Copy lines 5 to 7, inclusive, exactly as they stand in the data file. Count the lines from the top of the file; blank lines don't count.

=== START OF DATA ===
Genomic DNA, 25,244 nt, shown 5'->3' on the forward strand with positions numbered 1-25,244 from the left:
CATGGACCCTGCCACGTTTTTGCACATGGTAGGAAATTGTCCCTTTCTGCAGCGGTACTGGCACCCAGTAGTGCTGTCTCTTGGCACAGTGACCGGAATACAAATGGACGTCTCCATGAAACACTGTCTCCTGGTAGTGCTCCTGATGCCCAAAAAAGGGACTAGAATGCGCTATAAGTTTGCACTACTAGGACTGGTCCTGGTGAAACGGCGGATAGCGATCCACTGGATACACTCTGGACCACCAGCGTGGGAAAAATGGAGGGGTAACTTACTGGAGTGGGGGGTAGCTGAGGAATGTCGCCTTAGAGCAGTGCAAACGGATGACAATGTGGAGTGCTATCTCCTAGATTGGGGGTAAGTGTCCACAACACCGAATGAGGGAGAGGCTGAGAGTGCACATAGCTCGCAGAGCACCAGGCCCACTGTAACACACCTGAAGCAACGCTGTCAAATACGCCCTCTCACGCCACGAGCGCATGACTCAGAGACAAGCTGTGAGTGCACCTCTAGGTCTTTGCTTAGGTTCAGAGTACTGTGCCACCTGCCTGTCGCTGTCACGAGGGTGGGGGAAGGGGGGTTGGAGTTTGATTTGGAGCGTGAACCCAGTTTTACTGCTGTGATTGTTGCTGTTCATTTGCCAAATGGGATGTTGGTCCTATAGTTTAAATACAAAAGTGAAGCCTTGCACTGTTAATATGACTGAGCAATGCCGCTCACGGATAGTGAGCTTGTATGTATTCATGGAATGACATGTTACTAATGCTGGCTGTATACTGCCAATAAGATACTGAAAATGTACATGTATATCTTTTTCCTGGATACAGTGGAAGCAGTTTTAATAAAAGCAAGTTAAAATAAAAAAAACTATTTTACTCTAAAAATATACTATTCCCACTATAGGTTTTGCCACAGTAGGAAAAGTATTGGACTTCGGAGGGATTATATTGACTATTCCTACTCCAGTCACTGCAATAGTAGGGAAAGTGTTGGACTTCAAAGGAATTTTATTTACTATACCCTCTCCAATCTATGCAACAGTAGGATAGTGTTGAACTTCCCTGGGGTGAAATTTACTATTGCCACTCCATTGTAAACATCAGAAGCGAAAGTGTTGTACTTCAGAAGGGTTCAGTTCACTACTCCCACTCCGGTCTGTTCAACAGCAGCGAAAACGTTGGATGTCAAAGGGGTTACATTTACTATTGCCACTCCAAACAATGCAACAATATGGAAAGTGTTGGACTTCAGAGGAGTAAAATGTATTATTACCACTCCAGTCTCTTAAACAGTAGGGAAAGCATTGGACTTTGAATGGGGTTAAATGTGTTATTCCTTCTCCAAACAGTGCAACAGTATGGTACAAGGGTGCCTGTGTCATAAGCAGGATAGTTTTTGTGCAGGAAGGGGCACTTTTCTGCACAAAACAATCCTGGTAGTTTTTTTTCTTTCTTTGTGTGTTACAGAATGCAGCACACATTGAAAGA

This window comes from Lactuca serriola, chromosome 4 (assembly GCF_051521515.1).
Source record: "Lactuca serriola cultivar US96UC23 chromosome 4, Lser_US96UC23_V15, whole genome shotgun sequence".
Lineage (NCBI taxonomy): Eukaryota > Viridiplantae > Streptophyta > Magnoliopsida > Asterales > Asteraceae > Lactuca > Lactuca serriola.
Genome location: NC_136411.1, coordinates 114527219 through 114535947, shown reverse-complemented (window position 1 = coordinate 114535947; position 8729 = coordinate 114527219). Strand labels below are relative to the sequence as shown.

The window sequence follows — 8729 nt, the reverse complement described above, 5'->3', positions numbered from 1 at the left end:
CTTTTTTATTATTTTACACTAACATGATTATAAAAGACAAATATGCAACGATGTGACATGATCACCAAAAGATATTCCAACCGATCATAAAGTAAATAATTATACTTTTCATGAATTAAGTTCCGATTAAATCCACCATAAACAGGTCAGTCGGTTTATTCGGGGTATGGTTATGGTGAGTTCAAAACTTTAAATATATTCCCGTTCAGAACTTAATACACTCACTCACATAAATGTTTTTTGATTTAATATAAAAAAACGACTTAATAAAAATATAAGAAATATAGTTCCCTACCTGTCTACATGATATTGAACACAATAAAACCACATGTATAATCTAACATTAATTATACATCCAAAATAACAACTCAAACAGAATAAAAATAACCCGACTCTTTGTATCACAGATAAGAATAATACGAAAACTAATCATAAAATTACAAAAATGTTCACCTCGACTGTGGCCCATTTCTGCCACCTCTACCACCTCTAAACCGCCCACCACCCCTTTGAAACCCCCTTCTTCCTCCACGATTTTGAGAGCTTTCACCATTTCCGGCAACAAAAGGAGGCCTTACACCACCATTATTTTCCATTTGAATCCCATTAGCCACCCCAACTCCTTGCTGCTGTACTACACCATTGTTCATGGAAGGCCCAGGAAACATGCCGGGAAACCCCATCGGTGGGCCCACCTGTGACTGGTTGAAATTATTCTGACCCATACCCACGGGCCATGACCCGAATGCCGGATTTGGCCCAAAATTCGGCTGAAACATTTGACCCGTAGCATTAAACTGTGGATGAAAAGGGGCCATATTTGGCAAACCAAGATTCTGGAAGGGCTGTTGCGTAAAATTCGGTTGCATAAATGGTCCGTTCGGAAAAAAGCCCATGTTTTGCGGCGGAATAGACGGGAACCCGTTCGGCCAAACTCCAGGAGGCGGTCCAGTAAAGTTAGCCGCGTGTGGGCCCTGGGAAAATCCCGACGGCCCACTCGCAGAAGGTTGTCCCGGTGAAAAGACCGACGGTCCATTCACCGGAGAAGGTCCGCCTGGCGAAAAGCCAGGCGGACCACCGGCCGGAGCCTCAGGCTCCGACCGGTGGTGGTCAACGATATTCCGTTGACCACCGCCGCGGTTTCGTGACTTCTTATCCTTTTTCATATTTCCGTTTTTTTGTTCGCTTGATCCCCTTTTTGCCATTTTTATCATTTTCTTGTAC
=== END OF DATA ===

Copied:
Lineage (NCBI taxonomy): Eukaryota > Viridiplantae > Streptophyta > Magnoliopsida > Asterales > Asteraceae > Lactuca > Lactuca serriola.
Genome location: NC_136411.1, coordinates 114527219 through 114535947, shown reverse-complemented (window position 1 = coordinate 114535947; position 8729 = coordinate 114527219). Strand labels below are relative to the sequence as shown.

The window sequence follows — 8729 nt, the reverse complement described above, 5'->3', positions numbered from 1 at the left end: